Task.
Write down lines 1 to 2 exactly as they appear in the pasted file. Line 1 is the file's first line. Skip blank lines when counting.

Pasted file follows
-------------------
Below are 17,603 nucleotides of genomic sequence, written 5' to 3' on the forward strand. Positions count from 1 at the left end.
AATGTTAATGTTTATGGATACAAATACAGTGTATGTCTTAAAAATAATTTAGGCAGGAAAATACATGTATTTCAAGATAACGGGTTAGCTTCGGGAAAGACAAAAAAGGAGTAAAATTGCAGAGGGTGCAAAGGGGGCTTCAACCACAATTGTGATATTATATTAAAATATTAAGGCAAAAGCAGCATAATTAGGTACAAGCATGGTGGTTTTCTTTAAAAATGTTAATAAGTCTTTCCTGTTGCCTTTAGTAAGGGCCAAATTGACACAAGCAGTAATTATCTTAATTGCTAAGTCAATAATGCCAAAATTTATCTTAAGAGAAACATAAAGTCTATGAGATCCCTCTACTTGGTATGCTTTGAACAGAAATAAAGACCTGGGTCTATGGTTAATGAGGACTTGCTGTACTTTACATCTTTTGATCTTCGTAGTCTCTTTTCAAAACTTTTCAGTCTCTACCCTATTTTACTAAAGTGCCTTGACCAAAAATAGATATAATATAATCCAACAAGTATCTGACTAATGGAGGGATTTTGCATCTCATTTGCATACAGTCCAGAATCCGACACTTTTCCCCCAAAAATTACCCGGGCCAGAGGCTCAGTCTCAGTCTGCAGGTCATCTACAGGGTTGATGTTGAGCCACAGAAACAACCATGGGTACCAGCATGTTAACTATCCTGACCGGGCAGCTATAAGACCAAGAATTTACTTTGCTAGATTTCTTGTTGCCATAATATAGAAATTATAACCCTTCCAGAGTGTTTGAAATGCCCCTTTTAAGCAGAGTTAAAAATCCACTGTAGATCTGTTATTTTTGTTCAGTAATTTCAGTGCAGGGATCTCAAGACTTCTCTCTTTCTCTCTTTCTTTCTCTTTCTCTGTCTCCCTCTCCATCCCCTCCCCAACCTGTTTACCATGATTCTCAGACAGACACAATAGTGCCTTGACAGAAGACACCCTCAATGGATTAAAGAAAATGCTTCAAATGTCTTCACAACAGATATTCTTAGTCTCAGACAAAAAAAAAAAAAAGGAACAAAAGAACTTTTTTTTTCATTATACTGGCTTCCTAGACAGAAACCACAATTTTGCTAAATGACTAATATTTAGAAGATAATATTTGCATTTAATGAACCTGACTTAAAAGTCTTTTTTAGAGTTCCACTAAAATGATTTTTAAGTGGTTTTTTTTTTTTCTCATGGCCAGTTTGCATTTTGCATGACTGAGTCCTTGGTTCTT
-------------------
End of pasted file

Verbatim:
Below are 17,603 nucleotides of genomic sequence, written 5' to 3' on the forward strand. Positions count from 1 at the left end.
AATGTTAATGTTTATGGATACAAATACAGTGTATGTCTTAAAAATAATTTAGGCAGGAAAATACATGTATTTCAAGATAACGGGTTAGCTTCGGGAAAGACAAAAAAGGAGTAAAATTGCAGAGGGTGCAAAGGGGGCTTCAACCACAATTGTGATATTATATTAAAATATTAAGGCAAAAGCAGCATAATTAGGTACAAGCATGGTGGTTTTCTTTAAAAATGTTAATAAGTCTTTCCTGTTGCCTTTAGTAAGGGCCAAATTGACACAAGCAGTAATTATCTTAATTGCTAAGTCAATAATGCCAAAATTTATCTTAAGAGAAACATAAAGTCTATGAGATCCCTCTACTTGGTATGCTTTGAACAGAAATAAAGACCTGGGTCTATGGTTAATGAGGACTTGCTGTACTTTACATCTTTTGATCTTCGTAGTCTCTTTTCAAAACTTTTCAGTCTCTACCCTATTTTACTAAAGTGCCTTGACCAAAAATAGATATAATATAATCCAACAAGTATCTGACTAATGGAGGGATTTTGCATCTCATTTGCATACAGTCCAGAATCCGACACTTTTCCCCCAAAAATTACCCGGGCCAGAGGCTCAGTCTCAGTCTGCAGGTCATCTACAGGGTTGATGTTGAGCCACAGAAACAACCATGGGTACCAGCATGTTAACTATCCTGACCGGGCAGCTATAAGACCAAGAATTTACTTTGCTAGATTTCTTGTTGCCATAATATAGAAATTATAACCCTTCCAGAGTGTTTGAAATGCCCCTTTTAAGCAGAGTTAAAAATCCACTGTAGATCTGTTATTTTTGTTCAGTAATTTCAGTGCAGGGATCTCAAGACTTCTCTCTTTCTCTCTTTCTTTCTCTTTCTCTGTCTCCCTCTCCATCCCCTCCCCAACCTGTTTACCATGATTCTCAGACAGACACAATAGTGCCTTGACAGAAGACACCCTCAATGGATTAAAGAAAATGCTTCAAATGTCTTCACAACAGATATTCTTAGTCTCAGACAAAAAAAAAAAAAAGGAACAAAAGAACTTTTTTTTTCATTATACTGGCTTCCTAGACAGAAACCACAATTTTGCTAAATGACTAATATTTAGAAGATAATATTTGCATTTAATGAACCTGACTTAAAAGTCTTTTTTAGAGTTCCACTAAAATGATTTTTAAGTGGTTTTTTTTTTTTCTCATGGCCAGTTTGCATTTTGCATGACTGAGTCCTTGGTTCTT